By John Ensor •
Published: 30 Aug 2023 • 9:30
Credit: Postmodern Studio/shutterstock.com
When using any app or browsing online, how secure is your personal information? Duolingo, the popular language learning app, has recently suffered a significant data breach, exposing the personal data of over 2.6 million users.
The security lapse occurred in January 2023 and has put a spotlight on the vulnerability of Duolingo’s API (application programming interface). The API had been exposed for months, allowing anyone to access both public and private user information by simply entering a username or email. Despite this vulnerability being publicly documented by several researchers, Duolingo took no action to rectify it, according to OK Diario.
In January 2023, a hacker exploited this weakness and extracted the data of 2.6 million Duolingo users. The hacker initially attempted to sell the dataset for $1,500 on the now-defunct Breached forum. However, finding no buyers, the hacker later offered the data on another version of the same forum for a mere eight credits, roughly equivalent to $2.13.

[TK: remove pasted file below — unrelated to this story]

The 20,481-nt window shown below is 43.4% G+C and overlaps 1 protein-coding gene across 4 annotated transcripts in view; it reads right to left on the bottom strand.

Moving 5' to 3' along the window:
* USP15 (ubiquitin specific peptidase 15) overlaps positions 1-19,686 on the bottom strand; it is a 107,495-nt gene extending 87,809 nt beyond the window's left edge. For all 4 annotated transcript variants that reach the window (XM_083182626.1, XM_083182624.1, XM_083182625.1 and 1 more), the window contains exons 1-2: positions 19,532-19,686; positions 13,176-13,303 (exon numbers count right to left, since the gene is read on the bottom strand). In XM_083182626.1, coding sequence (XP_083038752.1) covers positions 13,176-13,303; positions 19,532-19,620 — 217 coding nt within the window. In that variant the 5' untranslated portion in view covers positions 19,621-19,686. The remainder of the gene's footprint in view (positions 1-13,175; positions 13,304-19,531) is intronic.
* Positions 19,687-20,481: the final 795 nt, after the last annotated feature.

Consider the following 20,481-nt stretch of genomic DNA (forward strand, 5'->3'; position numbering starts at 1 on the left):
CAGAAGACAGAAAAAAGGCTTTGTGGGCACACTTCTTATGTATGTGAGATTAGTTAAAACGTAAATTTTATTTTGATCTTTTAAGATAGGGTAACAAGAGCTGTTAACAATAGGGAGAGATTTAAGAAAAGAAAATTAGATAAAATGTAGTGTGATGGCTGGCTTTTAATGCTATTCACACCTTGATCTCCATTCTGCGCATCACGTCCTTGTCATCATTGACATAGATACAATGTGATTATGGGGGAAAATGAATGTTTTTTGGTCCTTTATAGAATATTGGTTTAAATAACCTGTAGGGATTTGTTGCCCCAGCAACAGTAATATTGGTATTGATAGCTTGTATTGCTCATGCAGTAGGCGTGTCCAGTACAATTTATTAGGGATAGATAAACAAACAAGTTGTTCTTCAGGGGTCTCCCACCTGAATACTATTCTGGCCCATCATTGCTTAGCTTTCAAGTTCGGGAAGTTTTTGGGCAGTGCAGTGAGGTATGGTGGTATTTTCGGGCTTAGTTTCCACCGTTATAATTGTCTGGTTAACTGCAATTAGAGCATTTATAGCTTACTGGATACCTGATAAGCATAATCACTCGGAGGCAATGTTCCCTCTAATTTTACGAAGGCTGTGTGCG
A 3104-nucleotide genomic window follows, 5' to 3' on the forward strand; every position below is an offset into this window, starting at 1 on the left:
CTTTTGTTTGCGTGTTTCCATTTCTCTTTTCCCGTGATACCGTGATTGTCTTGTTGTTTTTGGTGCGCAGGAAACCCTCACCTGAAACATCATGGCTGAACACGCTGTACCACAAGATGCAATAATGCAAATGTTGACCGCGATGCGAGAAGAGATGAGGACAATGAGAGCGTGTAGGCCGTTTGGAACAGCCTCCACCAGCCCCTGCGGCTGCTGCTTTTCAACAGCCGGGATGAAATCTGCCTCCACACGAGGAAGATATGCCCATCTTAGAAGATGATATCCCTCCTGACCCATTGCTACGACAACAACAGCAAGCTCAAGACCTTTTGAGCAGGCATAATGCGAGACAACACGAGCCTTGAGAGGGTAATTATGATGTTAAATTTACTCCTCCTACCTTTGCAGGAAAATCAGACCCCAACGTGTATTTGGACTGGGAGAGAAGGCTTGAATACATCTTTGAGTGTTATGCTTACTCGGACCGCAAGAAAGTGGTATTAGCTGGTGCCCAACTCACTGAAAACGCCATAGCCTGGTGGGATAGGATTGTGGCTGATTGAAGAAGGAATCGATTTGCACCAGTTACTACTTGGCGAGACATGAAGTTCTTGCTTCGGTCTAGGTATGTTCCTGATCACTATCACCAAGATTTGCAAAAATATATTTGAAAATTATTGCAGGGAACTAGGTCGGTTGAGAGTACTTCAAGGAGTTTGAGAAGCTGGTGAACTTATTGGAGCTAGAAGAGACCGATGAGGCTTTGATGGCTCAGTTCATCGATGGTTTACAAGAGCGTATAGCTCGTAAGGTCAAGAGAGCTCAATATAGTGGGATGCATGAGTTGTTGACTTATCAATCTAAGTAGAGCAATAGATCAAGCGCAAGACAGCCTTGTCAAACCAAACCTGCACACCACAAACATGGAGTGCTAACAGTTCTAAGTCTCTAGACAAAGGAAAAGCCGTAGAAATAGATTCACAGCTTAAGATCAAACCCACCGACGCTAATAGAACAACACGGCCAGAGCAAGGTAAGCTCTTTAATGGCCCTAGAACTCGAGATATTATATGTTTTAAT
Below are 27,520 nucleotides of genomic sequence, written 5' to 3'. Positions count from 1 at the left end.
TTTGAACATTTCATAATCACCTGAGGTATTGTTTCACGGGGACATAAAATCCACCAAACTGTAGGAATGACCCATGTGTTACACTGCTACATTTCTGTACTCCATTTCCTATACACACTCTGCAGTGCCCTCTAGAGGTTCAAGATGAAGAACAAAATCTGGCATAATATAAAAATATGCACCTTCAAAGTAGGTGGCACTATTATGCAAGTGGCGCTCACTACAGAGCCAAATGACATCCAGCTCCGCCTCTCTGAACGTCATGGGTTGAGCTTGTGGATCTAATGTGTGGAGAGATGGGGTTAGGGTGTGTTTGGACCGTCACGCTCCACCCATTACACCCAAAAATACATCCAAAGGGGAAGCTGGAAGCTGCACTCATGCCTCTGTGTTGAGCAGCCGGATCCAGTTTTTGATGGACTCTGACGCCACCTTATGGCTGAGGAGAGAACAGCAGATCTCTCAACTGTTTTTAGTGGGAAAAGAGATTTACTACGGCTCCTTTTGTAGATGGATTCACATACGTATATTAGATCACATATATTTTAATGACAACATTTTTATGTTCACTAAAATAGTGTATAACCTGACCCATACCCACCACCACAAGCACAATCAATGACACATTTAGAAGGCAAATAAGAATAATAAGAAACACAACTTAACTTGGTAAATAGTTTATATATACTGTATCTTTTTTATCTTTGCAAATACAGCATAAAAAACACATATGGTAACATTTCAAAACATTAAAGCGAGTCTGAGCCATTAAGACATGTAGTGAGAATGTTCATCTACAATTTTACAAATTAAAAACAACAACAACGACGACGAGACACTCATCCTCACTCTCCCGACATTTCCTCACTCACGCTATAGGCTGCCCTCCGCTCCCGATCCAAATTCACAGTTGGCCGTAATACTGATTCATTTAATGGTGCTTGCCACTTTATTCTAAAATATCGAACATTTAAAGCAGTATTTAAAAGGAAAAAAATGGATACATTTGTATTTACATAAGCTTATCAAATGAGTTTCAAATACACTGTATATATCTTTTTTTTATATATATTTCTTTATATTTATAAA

The leaked data includes not just public information like usernames and real names, but also private details such as email addresses, which are not publicly visible on Duolingo profiles. These emails could be weaponised by cybercriminals to send fraudulent messages, impersonating Duolingo or other organisations, in an attempt to trick users into revealing their login credentials for other digital services or transferring money to scam accounts.
Duolingo, which boasts over 74 million monthly active users, has confirmed the data breach. However, the company has downplayed its significance, stating that it involves only public information. They have yet to explain why they did not fix the API vulnerability or warn their users about the risks they face.
Cybersecurity experts recommend that Duolingo users change their passwords and enable two-step verification where possible. Users should also be vigilant for any suspicious emails and avoid clicking on any links or downloading attachments without verifying their authenticity. Additionally, it’s advisable to regularly review bank statements and transactions, reporting any irregularities.
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Originally from Doncaster, Yorkshire, John now lives in Galicia, Northern Spain with his wife Nina.
He is passionate about news, music, cycling and animals.
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